Tuesday, May 23, 2006

A Whisper of Hope

May 23, 2006

Wow – I’m still in awe at this opportunity. I’ve been struggling with how to and the ability to prepare myself for this trip. I’m very grateful for the orientation here as it has helped me mentally prepare for the trip amidst the crazy schedule I set for myself at the end of the semester. After the orientation as I sit here on the plane a couple of things come to mind. We have been inundated with so much information through our schooling and again as a recap through this orientation that I fear I have become desensitized to information about it. Or could it be as if we’ve just talked about it so much that now I just want and need to experience it? I need to touch the ground and the brick buildings and smell the ash that still remains. It’s like when people try to explain food to you but no matter how much you explain it, can you ever actually taste the food without actually eating? I know that I am lucky and different from many students who are products of the US public school system in that I spent an entire semester studying the children of the in HS and have had the privilege of going through the museum twice while in HS. I know many of the stories and many of the startling facts – sop while hearing all these facts again and hearing this overview, the things that help me the most are those that make it much more personal to me. I know that “putting a face” on an event like this often helps people, but I sometimes need even more than that. I don’t mean to sound or act selfishly by needing a really personal experience, but without it I almost feel paralyzed. For example it really helped me to hear Joe Kelly describe the number of children who died in the ; that every child in public schools in KY, K – 12 would have to be killed twice in order to reach a similar number to those killed in the . I also remember him describing the feeling of entering a gas chamber and touching the door that sealed the fate of so many people for absolutely no reason. It was really good to emphasize the difference between genocides that are occurring today and the Holocaust as they did in their presentation at orientation. Many, not all, but many genocides today are politically driven with some sort of other motive, where the means to the desired end happens to include the murder of thousands or millions of people. But the Holocaust existed simply to rid the world of a race of people simply because they were Jewish. Granted I know, and do not pretend to ignore the thousands and millions of others who also perished in the Holocaust, but just the purpose of this trip, to connect Jewish history with the life of Christianity forces a (needed) focus onto the Jewish portion of the Holocaust. Through courses in seminary and other things I have read, I know how often Jews continue to be scapegoats for not particular reason. They’ve been blame for so many things, wrongly accused throughout history; it’s like society doesn’t know who else to blame. And in this sense, it was a really good reminder that situations like Rwanda and Darfur are often shared with political uprisings or war. So often we may want to say that of course the Holocaust too was accompanied by WWII, but in fact Nazism and its pure hatred of Jews started before Germany entered WWII. The Nuremburg Laws began before WWII and Hitler had a clear propaganda of hatred for Jews. Ken Jacobson of the ADL spoke about this, but I think he brought up an even greater point. He mentioned a quote (by someone I can’t remember) of the Clinton administration concerning Darfur and the quote basically said that the reason Clinton didn’t get involved with Darfur was because there weren’t enough people who said it was an issue. There are wonderful things about democracy, but downfalls as well – unless the people pose a concern about important issues, then most of the time politicians won’t pay much attention. For good or for bad, they pay attention to what the people say is important. Although not a democracy, was this the case in Germany? Were there just not enough people who knew mistreatment of human beings was wrong or were there some by they just weren’t loud enough? Or did the Nazi party just have that good of a system that silenced these people right away that they never had a chance to sound their voice? Would I have been willing to use my voice if I were in Europe at that time? Or would I have been so immersed in a society that was condemning tolerance that I would have just gone along with it all? I almost feel like this pertains to my “calling” a bit. I still struggle with the idea of a calling because I always want to remain humble rather than feeling special and chosen – but in the same sense that I feel some sort of calling, I hope I would have felt like I would have needed to make a difference back then, the same way I do now. I know it is a calling because I wouldn’t feel comfortable doing anything else with my life. Even if I would try to do something else with my life I know I would never have been happy doing something else. In the same way I hope I would have just known that what was happening was wrong. I hope that I wouldn’t have been happy with my life without doing something and saying something about the inhumanity leading up to the Holocaust. But at the same time I don’t want to come across arrogant – sounding as if I know I would have made a difference and done something about it, that I would have resisted. And ALL in the same breath, should I speculate as to how I would have reacted or is it even worth the time? With an eternity of speculation, can I ever truly know what I would have done if I had lived during that time? Will I ever be able to say I would have been strong? Will I ever be able to say that I could have been a survivor? Can I ever really KNOW how I would have acted, or just hope that I would have acted a certain way and hope that I would have been that whisper that was heard through the shouts of hate and inhumanity?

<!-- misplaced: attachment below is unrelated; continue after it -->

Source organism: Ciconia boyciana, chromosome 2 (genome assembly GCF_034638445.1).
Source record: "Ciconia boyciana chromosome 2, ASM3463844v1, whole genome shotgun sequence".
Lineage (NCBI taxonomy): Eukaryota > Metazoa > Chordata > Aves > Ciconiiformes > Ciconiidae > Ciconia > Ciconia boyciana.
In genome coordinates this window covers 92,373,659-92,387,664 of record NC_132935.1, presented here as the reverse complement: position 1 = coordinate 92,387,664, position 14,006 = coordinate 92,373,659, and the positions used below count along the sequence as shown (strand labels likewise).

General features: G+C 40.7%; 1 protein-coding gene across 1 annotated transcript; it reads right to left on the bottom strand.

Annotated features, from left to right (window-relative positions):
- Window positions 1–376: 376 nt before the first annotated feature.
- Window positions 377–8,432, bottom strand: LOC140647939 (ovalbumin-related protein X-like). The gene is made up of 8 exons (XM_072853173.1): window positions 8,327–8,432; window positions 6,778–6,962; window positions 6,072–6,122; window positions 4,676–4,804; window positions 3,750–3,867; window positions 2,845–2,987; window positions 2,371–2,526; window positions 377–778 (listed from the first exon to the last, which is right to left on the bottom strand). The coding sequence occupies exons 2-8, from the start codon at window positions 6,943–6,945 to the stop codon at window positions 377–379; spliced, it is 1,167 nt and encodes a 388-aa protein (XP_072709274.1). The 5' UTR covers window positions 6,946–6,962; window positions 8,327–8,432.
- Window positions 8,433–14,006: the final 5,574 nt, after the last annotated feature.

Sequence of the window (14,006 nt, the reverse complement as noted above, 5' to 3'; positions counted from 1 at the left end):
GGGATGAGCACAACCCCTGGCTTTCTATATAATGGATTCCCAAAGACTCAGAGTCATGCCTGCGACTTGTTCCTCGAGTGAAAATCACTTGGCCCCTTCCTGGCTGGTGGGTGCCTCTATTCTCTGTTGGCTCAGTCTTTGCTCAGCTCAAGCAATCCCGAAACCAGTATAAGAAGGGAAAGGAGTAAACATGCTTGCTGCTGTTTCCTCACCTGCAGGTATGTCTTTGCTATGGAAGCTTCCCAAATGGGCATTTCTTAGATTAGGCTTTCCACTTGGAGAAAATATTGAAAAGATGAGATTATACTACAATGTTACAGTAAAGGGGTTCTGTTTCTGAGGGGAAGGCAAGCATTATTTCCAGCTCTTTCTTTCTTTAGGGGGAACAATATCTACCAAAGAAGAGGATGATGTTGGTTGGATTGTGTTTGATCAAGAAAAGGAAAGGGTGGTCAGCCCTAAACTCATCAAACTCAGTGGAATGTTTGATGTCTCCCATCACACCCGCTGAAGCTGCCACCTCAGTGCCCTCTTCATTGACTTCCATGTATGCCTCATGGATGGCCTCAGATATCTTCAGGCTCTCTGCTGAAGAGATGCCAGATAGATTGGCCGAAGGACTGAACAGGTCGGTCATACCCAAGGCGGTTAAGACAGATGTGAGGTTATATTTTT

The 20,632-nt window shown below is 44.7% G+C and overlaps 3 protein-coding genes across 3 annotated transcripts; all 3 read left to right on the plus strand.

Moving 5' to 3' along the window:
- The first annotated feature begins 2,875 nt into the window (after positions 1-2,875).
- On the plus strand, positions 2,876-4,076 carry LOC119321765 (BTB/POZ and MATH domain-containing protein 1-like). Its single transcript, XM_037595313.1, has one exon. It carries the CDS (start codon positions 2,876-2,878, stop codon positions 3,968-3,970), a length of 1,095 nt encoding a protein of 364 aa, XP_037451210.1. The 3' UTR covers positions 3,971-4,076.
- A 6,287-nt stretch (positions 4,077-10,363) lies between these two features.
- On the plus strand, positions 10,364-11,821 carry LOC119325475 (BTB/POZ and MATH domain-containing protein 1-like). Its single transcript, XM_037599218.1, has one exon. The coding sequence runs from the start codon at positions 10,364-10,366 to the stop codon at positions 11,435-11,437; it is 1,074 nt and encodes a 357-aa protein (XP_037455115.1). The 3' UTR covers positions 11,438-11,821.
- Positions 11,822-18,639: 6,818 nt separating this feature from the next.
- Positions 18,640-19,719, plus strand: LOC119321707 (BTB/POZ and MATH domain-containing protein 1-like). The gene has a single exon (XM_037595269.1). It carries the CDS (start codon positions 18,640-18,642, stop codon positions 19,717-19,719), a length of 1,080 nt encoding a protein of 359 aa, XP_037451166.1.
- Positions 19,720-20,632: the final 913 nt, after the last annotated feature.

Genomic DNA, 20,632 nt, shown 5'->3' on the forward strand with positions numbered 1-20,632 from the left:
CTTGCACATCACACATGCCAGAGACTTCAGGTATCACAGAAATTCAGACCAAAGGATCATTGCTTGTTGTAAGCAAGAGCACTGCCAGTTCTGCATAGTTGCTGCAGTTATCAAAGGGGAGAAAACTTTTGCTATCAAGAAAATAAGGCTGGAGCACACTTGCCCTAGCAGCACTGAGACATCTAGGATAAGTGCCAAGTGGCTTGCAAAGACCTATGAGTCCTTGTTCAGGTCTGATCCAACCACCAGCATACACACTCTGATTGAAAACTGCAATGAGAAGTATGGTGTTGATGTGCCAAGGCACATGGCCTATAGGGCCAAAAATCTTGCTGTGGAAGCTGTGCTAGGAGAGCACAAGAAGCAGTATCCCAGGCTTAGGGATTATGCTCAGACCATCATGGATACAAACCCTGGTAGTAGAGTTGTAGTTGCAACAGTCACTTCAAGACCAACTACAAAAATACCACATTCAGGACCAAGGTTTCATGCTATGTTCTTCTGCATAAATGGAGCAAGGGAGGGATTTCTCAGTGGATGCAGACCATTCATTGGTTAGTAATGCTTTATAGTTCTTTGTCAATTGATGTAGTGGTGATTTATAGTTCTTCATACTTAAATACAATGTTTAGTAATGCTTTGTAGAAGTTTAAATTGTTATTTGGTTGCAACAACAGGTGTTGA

There were MANY songs that we heard throughout the trip - and this was the first of those many - I've tried to include Podcasts when I have them... so if you would like to listen to the song click here and read along with the words below... (you may have to open a new window)

“6,000,000” – Words & Music by Hank Fellows

In the peaceful mountain valleys
Long after the Second War,
Stand the silent wooden barricades
That held my people long before,
And the wire too has rusted down
That help them from the start,
And the meadows are filled with
Flowers, perhaps one for every heart.

I can almost hear the words they
Might have spoken,
I can almost see them
Standing bent or tall,
I can almost hear their
prayers of love unbroken,
But I cannot stop my tears,
For I can never hear
The words and deeds that
Might have saved them all.

I have seen old newsreel photos
Of men so famous in their time,
I have heard their noble speeches,
Seen parades of grand design,
But I can only stop and shake my head
That men not so long ago
Could close their eyes and turn away
When my people needed them so.

Chorus (Same as above)

And I could almost bear the
weight of all my sorrow
If I felt their lives had
Not been lost in vain,
But I see the world today,
And still tomorrow,
And the story’s just the
Same, the hatred and the pain,
And people die while the
World just looks away.

I can almost hear the words
They might have spoken,
I can almost seem them
Standing bent or tall,
I can almost hear their
Prayers of love unbroken,
But I cannot stop my
Tears, for today I still can’t hear
The words and deeds that
might have saved them all.

No I cannot stop my tears,
For today I still can’t hear
The words and deeds that
might have saved them all.